Wednesday, June 18, 2014

Have you ever wondered where the expressions "tying the knot" or "giving one's hand in marriage" come
from? They are in reference to the ancient tradition of handfasting. I learned about the custom some time ago while researching Celtic traditions for a series of historicals I was working on. I found the ritual interesting, especially since people still incorporate variations of the handfasting ceremony today. 

The phrase “tying the knot” comes from an old Irish tradition that symbolizes the bond of marriage in the same way that we would think of the exchanging of rings. At the point in the ceremony where the husband and wife demonstrate the bond between them, the couple clasp their hands together, and a brightly colored ribbon, cord, or rope is wound around their joined hands as a symbol of their agreement to spend their lives together. The ceremony was especially common in Ireland and Scotland because priests were not always available in each town to perform wedding ceremonies. Marriage was considered legally binding once the couple had performed the handfasting ceremony.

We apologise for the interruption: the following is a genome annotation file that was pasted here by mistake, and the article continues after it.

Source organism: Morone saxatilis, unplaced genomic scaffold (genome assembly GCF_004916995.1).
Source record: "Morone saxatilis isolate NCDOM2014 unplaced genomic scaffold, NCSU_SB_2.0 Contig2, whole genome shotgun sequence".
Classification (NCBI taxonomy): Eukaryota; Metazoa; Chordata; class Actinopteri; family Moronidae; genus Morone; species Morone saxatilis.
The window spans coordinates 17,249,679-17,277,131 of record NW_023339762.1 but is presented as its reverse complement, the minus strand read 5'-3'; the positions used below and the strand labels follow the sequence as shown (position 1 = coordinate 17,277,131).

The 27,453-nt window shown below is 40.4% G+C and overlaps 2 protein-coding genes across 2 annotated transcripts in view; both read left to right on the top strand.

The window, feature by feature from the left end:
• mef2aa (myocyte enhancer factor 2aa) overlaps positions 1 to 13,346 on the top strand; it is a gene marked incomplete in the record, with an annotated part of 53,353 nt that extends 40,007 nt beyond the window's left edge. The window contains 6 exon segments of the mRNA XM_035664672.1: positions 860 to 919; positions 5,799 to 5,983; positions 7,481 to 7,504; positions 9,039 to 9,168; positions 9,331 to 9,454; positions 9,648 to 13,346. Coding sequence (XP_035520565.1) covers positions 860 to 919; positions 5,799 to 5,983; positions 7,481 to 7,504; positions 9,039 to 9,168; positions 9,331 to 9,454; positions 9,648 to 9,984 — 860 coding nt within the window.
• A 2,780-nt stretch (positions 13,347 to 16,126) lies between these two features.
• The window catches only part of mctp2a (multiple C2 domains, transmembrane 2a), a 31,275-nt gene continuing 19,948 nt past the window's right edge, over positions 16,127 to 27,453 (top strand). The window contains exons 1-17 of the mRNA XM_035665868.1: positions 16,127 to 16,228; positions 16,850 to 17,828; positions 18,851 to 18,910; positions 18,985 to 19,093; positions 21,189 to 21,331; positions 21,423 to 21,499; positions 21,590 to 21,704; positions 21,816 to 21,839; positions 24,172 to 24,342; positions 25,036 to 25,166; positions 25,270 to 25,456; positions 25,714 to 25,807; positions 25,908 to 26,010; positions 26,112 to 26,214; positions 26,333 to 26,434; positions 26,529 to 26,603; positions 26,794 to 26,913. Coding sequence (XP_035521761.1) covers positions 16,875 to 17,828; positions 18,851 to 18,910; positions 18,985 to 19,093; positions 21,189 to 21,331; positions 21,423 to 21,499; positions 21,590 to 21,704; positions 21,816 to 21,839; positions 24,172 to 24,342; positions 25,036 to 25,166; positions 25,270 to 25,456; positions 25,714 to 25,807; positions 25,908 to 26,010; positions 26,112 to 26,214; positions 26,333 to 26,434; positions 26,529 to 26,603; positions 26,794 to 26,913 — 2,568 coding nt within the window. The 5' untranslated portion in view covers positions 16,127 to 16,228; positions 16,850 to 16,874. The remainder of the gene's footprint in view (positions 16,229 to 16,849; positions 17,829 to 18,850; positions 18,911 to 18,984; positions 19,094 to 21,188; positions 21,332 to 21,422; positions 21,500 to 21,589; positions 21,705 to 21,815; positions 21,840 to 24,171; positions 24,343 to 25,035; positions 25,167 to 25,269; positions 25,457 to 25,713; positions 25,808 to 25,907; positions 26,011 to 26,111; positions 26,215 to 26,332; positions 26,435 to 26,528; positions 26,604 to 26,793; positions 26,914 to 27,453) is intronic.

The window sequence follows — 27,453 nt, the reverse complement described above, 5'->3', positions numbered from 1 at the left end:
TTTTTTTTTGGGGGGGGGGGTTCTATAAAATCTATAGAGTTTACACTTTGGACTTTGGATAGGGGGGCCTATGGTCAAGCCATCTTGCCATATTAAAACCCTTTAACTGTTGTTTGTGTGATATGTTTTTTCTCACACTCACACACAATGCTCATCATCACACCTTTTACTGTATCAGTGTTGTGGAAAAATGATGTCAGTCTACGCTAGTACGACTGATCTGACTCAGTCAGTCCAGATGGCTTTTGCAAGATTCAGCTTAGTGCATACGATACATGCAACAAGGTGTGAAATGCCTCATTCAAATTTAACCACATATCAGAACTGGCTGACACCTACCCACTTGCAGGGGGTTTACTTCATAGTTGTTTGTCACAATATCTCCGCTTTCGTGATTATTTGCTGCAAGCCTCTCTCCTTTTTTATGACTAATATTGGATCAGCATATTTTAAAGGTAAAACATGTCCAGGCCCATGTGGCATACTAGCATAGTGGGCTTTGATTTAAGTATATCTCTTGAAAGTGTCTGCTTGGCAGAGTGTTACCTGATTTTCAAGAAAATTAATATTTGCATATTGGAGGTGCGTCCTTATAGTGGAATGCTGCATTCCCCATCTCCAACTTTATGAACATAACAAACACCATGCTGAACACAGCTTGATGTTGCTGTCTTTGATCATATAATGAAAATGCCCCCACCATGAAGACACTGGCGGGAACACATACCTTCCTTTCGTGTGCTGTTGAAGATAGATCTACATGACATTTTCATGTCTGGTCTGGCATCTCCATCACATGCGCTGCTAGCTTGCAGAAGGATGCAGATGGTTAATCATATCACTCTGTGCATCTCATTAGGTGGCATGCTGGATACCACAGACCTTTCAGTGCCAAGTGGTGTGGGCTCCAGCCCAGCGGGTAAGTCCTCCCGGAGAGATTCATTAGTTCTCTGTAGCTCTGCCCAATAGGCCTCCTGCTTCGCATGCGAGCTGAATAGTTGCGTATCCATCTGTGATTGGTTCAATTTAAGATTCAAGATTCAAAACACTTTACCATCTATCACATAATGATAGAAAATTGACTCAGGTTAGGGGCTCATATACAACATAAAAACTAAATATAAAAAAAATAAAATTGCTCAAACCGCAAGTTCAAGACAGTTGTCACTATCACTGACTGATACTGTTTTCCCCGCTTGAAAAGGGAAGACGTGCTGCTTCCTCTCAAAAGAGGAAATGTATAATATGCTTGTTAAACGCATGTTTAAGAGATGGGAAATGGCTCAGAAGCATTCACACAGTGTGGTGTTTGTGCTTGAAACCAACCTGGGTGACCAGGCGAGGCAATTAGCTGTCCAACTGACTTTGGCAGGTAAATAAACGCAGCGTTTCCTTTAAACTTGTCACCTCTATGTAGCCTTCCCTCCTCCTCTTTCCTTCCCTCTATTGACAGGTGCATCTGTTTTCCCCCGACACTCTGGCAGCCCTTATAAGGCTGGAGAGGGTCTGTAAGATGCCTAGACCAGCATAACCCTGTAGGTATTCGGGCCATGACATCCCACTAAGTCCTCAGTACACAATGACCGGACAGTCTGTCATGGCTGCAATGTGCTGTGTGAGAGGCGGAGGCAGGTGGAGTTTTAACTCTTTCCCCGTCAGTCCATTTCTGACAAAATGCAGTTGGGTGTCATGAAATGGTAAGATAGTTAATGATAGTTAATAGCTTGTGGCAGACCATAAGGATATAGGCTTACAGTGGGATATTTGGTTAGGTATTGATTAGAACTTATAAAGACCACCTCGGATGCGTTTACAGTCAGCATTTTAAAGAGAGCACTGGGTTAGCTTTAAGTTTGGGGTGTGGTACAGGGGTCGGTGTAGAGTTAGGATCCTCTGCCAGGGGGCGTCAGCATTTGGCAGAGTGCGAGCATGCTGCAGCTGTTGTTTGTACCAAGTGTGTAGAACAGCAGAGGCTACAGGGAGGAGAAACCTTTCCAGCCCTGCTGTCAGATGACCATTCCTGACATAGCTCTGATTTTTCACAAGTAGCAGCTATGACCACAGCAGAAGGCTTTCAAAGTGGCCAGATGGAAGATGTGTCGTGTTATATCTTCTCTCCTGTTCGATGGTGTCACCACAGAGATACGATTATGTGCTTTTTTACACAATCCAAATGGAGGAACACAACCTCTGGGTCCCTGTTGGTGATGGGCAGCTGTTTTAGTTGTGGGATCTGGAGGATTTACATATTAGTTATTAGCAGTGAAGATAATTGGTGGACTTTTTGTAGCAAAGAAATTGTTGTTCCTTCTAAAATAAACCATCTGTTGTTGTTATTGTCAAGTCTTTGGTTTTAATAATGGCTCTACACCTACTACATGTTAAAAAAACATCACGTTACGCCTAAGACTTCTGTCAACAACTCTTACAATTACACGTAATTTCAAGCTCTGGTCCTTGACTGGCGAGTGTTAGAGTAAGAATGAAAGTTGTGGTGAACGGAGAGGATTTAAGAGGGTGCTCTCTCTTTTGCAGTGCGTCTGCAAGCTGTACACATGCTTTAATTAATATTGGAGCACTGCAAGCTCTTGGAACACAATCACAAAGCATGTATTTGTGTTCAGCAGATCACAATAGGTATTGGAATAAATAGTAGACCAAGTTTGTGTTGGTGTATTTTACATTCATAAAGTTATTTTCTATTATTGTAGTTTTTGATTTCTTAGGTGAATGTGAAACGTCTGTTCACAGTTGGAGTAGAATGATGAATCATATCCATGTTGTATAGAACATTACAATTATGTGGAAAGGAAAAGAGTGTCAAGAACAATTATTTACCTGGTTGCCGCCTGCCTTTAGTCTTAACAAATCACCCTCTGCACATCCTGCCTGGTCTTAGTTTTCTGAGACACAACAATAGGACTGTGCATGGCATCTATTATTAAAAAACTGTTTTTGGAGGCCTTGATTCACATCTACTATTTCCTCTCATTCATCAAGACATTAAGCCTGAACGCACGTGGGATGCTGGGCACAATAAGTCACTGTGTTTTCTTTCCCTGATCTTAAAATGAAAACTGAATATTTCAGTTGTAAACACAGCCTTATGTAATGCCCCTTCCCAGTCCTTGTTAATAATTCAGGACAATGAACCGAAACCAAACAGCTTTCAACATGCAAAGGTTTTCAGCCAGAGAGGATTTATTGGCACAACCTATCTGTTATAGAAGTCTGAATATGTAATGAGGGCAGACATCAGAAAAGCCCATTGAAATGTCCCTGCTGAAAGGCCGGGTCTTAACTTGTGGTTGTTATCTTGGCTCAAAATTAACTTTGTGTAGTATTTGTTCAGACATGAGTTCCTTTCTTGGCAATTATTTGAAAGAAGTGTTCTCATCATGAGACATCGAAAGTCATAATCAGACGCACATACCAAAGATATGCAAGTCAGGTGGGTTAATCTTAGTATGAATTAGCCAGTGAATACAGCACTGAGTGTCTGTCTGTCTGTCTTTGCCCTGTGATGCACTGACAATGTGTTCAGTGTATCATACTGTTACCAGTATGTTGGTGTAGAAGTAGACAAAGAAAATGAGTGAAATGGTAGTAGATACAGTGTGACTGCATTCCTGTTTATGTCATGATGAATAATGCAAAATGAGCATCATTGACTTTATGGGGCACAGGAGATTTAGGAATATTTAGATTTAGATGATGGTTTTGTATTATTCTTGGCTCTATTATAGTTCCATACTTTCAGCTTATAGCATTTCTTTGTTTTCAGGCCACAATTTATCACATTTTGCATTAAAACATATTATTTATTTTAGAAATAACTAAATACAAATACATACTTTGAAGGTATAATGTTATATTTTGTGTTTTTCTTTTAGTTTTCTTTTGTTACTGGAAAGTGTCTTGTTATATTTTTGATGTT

Though the custom is considered to be a Celtic tradition, handfasting was originally practiced by the Greeks and Romans. A garland was created made of magnolia, elder and roses which was then wrapped around the couple’s wrists to signify love and fidelity. Variations on the theme have since been used in other countries as well. Today many couples choose handfasting to honor an Irish/Scottish heritage or if they really love the symbolism of the ritual. Even Prince William and Catherine incorporated handfasting in their royal wedding in 2011. 

To learn more about the tradition of handfasting visit

Elizabeth Ludwig is the award-winning author of the popular Edge of Freedom series. Her literary blog,
The Borrowed Book, enjoys a wide readership. Elizabeth is an accomplished speaker and teacher, often attending conferences and seminars where she lectures on editing for fiction writers, crafting effective novel proposals, and conducting successful editor/agent interviews. Along with her husband and children, she makes her home in the great state of Texas. To learn more, visit

Contact Elizabeth: HERE


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